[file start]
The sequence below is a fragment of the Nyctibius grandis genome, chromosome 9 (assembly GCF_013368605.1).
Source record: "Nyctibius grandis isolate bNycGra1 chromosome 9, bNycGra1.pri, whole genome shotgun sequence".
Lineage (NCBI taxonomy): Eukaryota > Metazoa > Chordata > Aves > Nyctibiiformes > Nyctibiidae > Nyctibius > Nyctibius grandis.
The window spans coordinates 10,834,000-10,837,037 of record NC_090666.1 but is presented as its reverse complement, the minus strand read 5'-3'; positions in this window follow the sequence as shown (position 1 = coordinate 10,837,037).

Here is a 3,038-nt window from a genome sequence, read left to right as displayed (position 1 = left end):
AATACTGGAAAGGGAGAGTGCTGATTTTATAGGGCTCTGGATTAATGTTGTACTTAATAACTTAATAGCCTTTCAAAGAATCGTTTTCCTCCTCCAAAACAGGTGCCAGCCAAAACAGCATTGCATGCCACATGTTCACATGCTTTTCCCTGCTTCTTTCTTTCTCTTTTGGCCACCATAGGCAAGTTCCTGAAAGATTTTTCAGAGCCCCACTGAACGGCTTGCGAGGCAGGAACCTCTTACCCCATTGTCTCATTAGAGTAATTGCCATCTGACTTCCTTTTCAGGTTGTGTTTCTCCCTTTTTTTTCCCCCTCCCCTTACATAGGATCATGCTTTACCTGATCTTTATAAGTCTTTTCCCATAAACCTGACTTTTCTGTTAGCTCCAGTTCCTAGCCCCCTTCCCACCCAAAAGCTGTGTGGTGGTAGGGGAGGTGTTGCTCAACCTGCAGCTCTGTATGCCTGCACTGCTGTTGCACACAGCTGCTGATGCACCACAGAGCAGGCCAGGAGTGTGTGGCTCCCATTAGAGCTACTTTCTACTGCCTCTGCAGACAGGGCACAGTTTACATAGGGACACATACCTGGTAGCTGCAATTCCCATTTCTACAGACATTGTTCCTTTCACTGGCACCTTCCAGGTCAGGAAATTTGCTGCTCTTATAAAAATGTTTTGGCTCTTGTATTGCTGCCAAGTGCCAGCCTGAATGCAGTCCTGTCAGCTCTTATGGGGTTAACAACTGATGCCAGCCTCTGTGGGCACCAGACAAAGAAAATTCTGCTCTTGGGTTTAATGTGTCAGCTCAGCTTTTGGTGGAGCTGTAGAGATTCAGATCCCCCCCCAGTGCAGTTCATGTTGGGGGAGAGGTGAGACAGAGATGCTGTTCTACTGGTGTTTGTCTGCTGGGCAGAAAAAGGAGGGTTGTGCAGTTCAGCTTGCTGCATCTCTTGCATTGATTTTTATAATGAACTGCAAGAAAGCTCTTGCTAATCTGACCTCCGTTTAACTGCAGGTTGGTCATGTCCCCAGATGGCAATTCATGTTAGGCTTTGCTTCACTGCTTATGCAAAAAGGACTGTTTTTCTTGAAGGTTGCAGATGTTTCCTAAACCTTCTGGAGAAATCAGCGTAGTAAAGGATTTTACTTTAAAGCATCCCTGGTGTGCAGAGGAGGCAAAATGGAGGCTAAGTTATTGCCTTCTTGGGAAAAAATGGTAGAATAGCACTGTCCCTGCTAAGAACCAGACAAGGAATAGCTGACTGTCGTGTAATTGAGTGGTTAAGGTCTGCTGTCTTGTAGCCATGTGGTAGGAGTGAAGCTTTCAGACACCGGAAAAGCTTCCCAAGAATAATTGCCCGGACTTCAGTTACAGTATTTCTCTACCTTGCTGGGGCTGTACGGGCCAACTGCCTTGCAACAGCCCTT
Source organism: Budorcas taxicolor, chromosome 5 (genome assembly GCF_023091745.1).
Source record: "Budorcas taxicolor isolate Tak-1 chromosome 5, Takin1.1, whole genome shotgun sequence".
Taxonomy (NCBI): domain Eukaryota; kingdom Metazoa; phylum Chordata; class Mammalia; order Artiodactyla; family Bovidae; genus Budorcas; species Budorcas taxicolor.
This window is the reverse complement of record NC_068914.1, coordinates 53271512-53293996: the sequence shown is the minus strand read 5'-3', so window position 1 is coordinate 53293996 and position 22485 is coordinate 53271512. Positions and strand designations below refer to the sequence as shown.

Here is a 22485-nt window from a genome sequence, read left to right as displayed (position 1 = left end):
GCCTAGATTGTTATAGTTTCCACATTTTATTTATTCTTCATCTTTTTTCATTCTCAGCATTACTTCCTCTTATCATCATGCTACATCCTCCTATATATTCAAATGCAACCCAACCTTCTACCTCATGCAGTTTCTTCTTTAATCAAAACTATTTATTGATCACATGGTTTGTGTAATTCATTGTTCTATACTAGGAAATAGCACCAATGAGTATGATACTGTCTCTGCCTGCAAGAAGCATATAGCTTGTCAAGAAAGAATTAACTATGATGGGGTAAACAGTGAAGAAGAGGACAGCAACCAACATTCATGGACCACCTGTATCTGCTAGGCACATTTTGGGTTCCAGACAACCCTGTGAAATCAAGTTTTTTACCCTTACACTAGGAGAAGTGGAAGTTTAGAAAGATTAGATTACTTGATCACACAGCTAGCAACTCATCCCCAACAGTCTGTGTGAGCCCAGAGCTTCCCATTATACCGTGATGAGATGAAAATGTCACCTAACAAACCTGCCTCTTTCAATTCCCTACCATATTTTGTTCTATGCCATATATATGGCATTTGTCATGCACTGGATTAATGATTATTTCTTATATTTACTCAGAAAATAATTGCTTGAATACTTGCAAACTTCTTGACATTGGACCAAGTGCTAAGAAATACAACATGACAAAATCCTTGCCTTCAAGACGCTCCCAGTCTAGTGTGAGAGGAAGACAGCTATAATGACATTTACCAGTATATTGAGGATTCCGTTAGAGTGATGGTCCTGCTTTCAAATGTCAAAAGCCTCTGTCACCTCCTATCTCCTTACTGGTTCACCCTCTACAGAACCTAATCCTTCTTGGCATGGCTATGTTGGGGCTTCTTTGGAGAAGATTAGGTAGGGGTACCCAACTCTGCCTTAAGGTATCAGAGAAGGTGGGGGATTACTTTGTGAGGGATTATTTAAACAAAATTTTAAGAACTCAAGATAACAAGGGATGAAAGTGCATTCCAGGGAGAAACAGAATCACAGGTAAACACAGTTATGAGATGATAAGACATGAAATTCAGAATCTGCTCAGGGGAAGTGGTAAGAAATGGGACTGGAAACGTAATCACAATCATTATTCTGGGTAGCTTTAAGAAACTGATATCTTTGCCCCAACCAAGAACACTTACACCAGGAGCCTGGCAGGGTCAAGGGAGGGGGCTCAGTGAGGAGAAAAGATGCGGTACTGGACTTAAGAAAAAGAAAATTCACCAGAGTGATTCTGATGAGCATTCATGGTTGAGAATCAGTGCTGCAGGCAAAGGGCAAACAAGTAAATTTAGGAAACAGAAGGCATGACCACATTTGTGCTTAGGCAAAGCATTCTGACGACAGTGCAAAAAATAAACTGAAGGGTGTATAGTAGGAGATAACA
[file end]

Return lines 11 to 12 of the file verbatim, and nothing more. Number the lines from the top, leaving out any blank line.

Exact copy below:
Here is a 22485-nt window from a genome sequence, read left to right as displayed (position 1 = left end):
GCCTAGATTGTTATAGTTTCCACATTTTATTTATTCTTCATCTTTTTTCATTCTCAGCATTACTTCCTCTTATCATCATGCTACATCCTCCTATATATTCAAATGCAACCCAACCTTCTACCTCATGCAGTTTCTTCTTTAATCAAAACTATTTATTGATCACATGGTTTGTGTAATTCATTGTTCTATACTAGGAAATAGCACCAATGAGTATGATACTGTCTCTGCCTGCAAGAAGCATATAGCTTGTCAAGAAAGAATTAACTATGATGGGGTAAACAGTGAAGAAGAGGACAGCAACCAACATTCATGGACCACCTGTATCTGCTAGGCACATTTTGGGTTCCAGACAACCCTGTGAAATCAAGTTTTTTACCCTTACACTAGGAGAAGTGGAAGTTTAGAAAGATTAGATTACTTGATCACACAGCTAGCAACTCATCCCCAACAGTCTGTGTGAGCCCAGAGCTTCCCATTATACCGTGATGAGATGAAAATGTCACCTAACAAACCTGCCTCTTTCAATTCCCTACCATATTTTGTTCTATGCCATATATATGGCATTTGTCATGCACTGGATTAATGATTATTTCTTATATTTACTCAGAAAATAATTGCTTGAATACTTGCAAACTTCTTGACATTGGACCAAGTGCTAAGAAATACAACATGACAAAATCCTTGCCTTCAAGACGCTCCCAGTCTAGTGTGAGAGGAAGACAGCTATAATGACATTTACCAGTATATTGAGGATTCCGTTAGAGTGATGGTCCTGCTTTCAAATGTCAAAAGCCTCTGTCACCTCCTATCTCCTTACTGGTTCACCCTCTACAGAACCTAATCCTTCTTGGCATGGCTATGTTGGGGCTTCTTTGGAGAAGATTAGGTAGGGGTACCCAACTCTGCCTTAAGGTATCAGAGAAGGTGGGGGATTACTTTGTGAGGGATTATTTAAACAAAATTTTAAGAACTCAAGATAACAAGGGATGAAAGTGCATTCCAGGGAGAAACAGAATCACAGGTAAACACAGTTATGAGATGATAAGACATGAAATTCAGAATCTGCTCAGGGGAAGTGGTAAGAAATGGGACTGGAAACGTAATCACAATCATTATTCTGGGTAGCTTTAAGAAACTGATATCTTTGCCCCAACCAAGAACACTTACACCAGGAGCCTGGCAGGGTCAAGGGAGGGGGCTCAGTGAGGAGAAAAGATGCGGTACTGGACTTAAGAAAAAGAAAATTCACCAGAGTGATTCTGATGAGCATTCATGGTTGAGAATCAGTGCTGCAGGCAAAGGGCAAACAAGTAAATTTAGGAAACAGAAGGCATGACCACATTTGTGCTTAGGCAAAGCATTCTGACGACAGTGCAAAAAATAAACTGAAGGGTGTATAGTAGGAGATAACA